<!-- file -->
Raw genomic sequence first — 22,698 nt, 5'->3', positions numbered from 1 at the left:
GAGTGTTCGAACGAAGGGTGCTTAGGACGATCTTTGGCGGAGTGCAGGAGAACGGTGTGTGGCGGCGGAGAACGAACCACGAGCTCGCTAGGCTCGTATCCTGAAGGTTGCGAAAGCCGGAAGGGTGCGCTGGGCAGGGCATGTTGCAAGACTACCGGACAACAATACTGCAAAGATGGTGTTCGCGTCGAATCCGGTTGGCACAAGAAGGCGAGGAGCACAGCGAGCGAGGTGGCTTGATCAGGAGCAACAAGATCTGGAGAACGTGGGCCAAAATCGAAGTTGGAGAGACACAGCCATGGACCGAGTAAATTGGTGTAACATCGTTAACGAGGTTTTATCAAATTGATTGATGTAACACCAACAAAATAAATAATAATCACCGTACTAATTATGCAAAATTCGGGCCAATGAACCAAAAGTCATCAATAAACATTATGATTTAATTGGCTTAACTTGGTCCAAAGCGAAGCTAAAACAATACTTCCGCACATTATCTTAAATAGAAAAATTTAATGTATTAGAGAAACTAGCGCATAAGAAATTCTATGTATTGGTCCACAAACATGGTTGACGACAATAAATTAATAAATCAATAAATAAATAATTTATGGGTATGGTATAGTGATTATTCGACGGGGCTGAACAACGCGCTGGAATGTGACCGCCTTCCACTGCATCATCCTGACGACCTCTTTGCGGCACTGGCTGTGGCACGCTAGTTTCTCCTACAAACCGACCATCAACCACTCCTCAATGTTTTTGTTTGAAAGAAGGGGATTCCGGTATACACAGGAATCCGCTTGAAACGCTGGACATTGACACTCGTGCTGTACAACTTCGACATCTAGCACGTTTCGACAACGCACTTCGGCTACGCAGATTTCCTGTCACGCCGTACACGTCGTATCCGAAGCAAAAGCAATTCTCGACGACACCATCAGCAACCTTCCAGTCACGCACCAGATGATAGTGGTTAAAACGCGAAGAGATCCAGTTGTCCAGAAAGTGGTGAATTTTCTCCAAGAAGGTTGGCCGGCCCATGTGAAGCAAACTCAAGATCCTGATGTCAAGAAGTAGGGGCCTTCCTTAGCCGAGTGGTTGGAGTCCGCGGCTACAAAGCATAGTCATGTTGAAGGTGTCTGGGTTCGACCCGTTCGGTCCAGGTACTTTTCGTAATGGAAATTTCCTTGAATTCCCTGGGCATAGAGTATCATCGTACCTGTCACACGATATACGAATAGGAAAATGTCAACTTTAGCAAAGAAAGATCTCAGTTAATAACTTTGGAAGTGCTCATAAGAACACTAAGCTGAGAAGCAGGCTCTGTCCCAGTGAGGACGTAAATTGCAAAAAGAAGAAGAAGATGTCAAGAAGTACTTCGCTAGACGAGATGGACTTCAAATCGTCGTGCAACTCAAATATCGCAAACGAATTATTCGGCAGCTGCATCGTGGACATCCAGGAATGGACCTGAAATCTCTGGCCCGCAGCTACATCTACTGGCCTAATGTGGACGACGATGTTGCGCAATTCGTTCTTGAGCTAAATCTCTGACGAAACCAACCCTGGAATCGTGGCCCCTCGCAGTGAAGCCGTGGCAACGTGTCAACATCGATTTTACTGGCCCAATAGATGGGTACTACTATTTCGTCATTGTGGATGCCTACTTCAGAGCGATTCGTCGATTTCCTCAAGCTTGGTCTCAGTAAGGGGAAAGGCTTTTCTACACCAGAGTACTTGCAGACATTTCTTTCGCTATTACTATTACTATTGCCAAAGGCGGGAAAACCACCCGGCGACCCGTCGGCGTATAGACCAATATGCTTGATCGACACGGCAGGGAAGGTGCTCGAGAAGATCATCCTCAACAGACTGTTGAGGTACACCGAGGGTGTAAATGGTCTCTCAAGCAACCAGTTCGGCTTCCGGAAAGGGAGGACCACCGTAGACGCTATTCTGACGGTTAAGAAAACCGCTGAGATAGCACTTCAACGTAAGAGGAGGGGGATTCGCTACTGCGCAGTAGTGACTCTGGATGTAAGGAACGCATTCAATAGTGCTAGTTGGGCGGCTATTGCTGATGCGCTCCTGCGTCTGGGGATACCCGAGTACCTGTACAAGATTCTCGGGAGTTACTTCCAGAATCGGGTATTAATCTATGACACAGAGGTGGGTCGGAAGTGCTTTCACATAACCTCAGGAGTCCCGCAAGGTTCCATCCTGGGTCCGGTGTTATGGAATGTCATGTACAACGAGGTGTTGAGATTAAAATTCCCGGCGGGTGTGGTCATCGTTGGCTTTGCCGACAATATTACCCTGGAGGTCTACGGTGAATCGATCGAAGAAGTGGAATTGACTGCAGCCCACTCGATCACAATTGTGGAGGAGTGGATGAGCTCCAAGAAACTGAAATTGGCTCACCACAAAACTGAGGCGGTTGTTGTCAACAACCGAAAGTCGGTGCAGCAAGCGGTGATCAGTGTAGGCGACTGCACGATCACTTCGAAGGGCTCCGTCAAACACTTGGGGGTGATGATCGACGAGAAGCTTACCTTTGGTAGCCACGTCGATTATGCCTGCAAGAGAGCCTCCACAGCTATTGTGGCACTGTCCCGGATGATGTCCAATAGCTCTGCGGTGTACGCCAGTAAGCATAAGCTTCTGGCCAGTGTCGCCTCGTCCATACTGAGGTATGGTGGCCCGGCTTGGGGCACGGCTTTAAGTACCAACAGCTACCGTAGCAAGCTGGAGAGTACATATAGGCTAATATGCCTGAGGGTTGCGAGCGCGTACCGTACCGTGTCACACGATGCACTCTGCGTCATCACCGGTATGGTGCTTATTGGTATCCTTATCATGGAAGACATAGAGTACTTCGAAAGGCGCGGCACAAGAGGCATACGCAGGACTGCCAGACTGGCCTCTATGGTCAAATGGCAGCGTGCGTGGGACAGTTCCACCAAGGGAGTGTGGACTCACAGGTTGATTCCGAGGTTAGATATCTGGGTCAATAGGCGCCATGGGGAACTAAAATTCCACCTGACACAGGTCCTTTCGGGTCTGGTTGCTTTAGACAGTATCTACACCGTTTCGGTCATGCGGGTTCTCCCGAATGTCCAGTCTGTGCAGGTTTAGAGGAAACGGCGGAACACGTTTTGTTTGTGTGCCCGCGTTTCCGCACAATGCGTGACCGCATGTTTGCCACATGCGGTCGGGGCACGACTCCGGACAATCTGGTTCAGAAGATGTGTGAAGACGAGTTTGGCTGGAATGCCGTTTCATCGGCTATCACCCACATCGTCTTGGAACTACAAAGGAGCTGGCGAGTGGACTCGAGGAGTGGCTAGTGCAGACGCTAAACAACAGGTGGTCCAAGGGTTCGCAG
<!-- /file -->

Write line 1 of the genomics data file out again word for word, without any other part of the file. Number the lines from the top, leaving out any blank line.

Raw genomic sequence first — 22,698 nt, 5'->3', positions numbered from 1 at the left: